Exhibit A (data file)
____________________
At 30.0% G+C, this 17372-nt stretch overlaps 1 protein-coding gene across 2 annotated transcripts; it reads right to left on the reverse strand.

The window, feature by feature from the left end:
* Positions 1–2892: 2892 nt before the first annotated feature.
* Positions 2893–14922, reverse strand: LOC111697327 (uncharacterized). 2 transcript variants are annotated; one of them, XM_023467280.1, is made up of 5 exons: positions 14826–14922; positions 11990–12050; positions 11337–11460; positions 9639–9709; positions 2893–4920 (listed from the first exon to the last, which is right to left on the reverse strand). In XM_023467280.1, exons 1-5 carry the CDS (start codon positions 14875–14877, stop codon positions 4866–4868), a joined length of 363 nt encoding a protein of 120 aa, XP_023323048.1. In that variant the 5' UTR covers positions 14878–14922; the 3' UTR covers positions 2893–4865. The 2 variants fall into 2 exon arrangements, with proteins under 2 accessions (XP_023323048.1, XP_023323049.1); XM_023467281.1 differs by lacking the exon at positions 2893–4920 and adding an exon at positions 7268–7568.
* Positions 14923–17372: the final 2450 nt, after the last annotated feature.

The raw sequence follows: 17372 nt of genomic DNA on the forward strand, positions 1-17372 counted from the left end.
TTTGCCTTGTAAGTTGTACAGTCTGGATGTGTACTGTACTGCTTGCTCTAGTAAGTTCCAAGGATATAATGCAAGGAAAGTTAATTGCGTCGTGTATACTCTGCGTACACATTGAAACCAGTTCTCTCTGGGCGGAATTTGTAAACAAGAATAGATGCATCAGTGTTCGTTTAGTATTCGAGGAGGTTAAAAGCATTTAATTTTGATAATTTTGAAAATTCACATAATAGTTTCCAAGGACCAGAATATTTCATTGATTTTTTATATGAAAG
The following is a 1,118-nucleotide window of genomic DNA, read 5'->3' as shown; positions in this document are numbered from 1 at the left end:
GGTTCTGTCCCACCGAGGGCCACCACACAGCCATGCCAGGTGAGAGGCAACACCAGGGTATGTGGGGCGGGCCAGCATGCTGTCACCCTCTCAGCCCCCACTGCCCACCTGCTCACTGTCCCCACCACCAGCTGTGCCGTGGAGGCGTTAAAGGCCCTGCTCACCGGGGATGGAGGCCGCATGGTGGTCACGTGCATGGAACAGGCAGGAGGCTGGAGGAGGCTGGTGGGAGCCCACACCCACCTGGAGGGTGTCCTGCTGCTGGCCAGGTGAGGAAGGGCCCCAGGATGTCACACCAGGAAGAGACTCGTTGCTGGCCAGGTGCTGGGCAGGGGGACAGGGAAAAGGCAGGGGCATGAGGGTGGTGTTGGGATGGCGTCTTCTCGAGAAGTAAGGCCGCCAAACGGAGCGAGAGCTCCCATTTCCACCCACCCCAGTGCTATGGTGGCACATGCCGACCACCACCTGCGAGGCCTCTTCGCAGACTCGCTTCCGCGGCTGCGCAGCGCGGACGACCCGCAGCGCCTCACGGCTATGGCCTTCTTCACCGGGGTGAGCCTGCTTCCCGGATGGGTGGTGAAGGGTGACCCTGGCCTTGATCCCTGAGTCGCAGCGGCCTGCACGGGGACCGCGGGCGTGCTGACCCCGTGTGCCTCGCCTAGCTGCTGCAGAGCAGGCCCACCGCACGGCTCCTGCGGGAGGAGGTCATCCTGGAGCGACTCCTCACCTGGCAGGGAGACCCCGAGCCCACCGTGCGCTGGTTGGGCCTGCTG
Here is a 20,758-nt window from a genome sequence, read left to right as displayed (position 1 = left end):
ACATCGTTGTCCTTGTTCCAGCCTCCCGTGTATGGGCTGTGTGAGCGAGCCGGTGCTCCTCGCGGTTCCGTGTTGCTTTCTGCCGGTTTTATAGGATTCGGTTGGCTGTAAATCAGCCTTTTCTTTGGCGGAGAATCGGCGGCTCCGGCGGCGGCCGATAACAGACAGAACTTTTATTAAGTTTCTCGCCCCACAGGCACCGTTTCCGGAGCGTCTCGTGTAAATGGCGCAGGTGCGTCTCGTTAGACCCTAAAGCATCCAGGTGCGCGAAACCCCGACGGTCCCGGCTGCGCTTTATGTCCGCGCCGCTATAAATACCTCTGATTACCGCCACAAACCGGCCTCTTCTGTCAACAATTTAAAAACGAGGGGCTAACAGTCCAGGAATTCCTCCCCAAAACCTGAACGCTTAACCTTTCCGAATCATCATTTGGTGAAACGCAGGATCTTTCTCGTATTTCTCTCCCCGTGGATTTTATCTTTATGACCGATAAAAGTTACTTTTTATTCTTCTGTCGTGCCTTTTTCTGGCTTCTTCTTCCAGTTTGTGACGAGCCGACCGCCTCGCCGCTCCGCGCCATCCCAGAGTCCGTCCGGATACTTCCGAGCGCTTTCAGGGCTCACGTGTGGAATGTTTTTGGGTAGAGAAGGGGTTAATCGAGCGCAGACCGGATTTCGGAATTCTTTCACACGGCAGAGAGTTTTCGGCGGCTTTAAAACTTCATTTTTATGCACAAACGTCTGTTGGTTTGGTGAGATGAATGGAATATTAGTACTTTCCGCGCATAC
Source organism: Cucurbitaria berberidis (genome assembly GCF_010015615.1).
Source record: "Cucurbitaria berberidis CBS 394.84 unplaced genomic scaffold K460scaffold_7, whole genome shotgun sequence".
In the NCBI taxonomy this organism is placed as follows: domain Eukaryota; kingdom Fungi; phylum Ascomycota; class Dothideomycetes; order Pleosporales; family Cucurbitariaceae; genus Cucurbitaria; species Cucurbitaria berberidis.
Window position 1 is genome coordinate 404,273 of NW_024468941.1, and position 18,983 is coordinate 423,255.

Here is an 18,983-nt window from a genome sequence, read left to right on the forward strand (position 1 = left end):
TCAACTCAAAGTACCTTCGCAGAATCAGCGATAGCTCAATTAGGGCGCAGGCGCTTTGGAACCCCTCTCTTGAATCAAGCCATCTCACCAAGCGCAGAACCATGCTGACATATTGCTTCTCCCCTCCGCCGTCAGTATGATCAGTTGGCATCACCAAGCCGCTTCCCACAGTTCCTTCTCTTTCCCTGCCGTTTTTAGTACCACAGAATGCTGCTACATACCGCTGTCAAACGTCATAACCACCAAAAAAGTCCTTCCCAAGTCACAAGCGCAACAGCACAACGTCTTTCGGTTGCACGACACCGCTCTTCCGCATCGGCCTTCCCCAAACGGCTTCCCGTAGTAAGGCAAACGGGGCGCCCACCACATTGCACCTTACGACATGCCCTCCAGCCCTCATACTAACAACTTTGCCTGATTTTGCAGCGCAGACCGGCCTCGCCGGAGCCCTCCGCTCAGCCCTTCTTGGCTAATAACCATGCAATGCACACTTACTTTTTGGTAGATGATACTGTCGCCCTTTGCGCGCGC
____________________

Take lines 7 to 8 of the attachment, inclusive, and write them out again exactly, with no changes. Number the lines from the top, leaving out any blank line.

TTTGCCTTGTAAGTTGTACAGTCTGGATGTGTACTGTACTGCTTGCTCTAGTAAGTTCCAAGGATATAATGCAAGGAAAGTTAATTGCGTCGTGTATACTCTGCGTACACATTGAAACCAGTTCTCTCTGGGCGGAATTTGTAAACAAGAATAGATGCATCAGTGTTCGTTTAGTATTCGAGGAGGTTAAAAGCATTTAATTTTGATAATTTTGAAAATTCACATAATAGTTTCCAAGGACCAGAATATTTCATTGATTTTTTATATGAAAG
The following is a 1,118-nucleotide window of genomic DNA, read 5'->3' as shown; positions in this document are numbered from 1 at the left end: